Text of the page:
Compost is organic matter that has been decomposed and recycled as a fertilizer and soil amendment.
Ideal items to compost include egg shells, coffee grounds, tea bags, straw, wood and vegetable scraps. Items to keep out of the compost pile include meat, bones, fatty foods, chemically treated items, diseased plants, weeds and feces. View this video to learn about the 3-step composting process from LaurelRock's President, Burt DeMarche, CLP, LEED AP.
What are the benefits?
According to the Environmental Protection Agency composting:
- Reduces or eliminates the need for chemical fertilizers.
- Promotes higher yields of agricultural crops.
- Facilitates reforestation, wetlands restoration, and habitat revitalization efforts by amending contaminated, compacted, and marginal soils.
- Cost-effectively remediates soils contaminated by hazardous waste.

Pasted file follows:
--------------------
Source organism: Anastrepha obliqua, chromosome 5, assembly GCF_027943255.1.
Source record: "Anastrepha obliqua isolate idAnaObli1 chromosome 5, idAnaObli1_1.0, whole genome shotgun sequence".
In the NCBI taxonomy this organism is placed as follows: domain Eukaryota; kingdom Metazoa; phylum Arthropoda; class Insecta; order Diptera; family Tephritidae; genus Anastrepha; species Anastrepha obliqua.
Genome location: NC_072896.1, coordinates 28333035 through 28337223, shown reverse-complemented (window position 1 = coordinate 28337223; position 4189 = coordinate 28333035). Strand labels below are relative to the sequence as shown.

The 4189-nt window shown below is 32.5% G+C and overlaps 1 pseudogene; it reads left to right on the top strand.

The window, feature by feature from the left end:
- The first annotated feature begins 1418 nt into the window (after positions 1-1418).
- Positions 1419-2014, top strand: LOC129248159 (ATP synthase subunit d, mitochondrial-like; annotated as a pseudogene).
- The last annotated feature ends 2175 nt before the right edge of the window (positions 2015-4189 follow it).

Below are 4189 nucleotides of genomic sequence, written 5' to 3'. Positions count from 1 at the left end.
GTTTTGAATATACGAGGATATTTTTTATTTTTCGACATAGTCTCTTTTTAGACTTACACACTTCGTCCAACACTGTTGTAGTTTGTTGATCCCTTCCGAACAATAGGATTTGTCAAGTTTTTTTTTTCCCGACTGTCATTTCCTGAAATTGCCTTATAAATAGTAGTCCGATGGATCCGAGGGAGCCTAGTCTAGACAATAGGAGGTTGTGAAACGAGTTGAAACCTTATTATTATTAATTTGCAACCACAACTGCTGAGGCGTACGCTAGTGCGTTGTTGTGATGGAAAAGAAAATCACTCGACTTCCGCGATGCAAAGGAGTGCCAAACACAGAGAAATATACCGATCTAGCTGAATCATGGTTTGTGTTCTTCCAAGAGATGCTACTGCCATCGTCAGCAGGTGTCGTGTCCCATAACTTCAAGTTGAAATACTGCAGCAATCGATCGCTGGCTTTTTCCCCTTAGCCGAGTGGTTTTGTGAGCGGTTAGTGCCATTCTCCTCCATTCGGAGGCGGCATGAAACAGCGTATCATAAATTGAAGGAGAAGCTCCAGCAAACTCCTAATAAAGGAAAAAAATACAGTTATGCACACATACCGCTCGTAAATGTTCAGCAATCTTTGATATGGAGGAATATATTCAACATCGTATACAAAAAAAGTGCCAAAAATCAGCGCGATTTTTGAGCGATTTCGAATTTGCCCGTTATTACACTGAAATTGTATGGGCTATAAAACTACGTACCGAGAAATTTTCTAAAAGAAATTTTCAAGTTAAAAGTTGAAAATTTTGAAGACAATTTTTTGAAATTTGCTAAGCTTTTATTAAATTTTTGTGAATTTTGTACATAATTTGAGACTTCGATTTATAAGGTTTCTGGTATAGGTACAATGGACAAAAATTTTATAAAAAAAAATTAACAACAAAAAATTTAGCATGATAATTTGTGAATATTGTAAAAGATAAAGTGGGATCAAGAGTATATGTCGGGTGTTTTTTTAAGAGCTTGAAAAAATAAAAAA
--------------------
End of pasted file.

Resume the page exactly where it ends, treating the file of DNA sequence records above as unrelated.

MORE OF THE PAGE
- Removes solids, oil, grease, and heavy metals from stormwater runoff.
- Avoids Methane and leachate formulation in landfills.
- Captures and destroys 99.6 percent of industrial volatile organic chemicals (VOCs) in contaminated air.
- Provides cost savings of at least 50 percent over conventional soil, water, and air pollution remediation technologies, where applicable.
- Reduces the need for water, fertilizers, and pesticides.
- Serves as a marketable commodity and is a low-cost alternative to standard landfill cover and artificial soil amendments.
- Extends municipal landfill life by diverting organic materials from landfills.
Need more information?
Contact The LaurelRock Company at email@example.com to obtain a quote on building your own composting system.